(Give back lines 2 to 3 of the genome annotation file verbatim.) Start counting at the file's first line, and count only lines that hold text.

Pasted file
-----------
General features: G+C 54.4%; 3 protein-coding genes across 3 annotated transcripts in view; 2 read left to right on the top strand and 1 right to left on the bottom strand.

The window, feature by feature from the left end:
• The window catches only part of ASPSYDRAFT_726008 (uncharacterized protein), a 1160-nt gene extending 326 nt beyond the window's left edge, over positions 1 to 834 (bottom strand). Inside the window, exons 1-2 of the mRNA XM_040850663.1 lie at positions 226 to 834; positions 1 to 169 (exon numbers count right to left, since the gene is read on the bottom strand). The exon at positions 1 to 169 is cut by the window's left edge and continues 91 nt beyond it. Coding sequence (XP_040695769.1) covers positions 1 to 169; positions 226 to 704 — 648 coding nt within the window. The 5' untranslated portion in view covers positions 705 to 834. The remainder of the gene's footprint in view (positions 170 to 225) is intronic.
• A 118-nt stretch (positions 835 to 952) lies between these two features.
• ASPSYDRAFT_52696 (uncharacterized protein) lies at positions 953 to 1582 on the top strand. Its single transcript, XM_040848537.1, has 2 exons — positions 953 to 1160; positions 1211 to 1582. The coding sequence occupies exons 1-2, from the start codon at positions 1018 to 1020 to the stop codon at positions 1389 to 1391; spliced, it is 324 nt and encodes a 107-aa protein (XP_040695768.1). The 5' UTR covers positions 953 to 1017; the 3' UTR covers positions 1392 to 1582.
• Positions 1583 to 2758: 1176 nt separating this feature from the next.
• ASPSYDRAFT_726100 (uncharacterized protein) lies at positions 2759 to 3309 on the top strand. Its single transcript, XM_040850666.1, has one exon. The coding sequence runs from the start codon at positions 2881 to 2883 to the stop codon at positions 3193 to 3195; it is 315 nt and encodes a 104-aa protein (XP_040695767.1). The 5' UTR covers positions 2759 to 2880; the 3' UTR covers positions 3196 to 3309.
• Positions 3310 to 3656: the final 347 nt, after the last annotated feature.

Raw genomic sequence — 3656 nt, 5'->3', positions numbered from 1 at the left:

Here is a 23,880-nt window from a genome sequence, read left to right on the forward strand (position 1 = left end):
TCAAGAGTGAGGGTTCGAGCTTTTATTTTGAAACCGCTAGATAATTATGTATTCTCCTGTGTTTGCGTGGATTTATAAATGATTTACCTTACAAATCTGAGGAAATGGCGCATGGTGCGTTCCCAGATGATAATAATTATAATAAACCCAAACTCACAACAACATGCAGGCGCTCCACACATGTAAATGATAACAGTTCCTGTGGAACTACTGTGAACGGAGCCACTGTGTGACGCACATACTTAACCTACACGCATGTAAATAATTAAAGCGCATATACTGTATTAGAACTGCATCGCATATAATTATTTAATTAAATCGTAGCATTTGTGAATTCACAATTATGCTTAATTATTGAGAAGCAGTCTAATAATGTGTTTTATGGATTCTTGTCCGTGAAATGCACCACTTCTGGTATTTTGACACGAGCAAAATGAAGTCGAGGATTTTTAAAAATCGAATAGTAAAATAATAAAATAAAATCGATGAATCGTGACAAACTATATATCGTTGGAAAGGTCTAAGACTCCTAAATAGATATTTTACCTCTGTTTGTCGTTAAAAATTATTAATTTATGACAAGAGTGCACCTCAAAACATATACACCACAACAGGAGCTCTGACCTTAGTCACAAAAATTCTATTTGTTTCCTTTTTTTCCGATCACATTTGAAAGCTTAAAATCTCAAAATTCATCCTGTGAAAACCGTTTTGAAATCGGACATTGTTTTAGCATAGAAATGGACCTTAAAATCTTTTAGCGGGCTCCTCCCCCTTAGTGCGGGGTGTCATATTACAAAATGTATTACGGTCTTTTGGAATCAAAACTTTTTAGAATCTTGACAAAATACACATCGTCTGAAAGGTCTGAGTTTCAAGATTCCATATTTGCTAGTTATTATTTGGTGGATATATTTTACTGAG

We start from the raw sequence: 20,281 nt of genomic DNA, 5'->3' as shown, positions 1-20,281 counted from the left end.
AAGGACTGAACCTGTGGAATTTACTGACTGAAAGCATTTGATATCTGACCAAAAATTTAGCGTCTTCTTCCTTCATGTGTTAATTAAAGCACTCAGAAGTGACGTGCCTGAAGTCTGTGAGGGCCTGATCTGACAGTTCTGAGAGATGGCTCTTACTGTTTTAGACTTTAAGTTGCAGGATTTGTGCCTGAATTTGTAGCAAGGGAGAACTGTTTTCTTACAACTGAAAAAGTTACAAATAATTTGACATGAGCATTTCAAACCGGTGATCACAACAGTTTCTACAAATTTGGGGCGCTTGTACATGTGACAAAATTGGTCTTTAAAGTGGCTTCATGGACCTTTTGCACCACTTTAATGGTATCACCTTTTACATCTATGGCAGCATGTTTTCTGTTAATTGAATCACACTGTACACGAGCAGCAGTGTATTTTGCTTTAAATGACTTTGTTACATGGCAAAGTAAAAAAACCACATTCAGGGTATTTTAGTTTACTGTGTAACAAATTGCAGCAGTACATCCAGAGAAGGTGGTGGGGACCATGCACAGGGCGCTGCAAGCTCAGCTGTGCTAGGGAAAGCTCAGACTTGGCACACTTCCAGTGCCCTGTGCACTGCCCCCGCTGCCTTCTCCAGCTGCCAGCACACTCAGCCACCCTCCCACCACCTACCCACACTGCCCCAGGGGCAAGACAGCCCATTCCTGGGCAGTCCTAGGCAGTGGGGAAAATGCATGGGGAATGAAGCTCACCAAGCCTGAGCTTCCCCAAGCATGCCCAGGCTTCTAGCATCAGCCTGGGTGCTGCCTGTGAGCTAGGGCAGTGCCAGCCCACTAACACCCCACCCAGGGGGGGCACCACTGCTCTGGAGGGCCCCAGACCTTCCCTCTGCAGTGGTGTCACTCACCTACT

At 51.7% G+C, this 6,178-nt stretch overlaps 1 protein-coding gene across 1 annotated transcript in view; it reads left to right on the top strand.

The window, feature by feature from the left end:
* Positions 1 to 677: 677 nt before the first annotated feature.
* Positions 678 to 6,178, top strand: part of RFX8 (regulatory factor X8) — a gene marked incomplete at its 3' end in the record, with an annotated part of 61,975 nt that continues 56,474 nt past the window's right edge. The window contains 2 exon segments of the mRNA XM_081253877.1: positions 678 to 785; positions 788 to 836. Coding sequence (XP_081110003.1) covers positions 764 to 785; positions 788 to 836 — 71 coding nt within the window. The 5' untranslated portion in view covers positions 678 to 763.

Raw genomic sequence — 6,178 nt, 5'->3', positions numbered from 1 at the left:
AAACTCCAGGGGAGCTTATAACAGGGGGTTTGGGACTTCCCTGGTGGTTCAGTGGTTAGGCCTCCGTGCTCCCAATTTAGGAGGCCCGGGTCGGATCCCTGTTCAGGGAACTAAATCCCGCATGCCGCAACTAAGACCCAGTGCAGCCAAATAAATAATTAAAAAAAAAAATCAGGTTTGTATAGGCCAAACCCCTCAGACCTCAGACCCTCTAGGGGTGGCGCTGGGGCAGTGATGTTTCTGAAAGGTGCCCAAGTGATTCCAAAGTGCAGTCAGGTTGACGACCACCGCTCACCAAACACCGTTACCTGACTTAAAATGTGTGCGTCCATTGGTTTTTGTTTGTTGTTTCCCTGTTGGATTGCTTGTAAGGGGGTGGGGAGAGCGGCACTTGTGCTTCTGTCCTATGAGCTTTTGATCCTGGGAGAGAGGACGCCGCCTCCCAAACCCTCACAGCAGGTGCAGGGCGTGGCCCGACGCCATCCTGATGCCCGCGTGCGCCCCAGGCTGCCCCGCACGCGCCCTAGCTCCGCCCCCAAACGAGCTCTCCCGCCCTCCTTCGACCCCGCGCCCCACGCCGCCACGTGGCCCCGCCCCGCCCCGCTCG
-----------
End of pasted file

The window, feature by feature from the left end:
• The window catches only part of ASPSYDRAFT_726008 (uncharacterized protein), a 1160-nt gene extending 326 nt beyond the window's left edge, over positions 1 to 834 (bottom strand). Inside the window, exons 1-2 of the mRNA XM_040850663.1 lie at positions 226 to 834; positions 1 to 169 (exon numbers count right to left, since the gene is read on the bottom strand). The exon at positions 1 to 169 is cut by the window's left edge and continues 91 nt beyond it. Coding sequence (XP_040695769.1) covers positions 1 to 169; positions 226 to 704 — 648 coding nt within the window. The 5' untranslated portion in view covers positions 705 to 834. The remainder of the gene's footprint in view (positions 170 to 225) is intronic.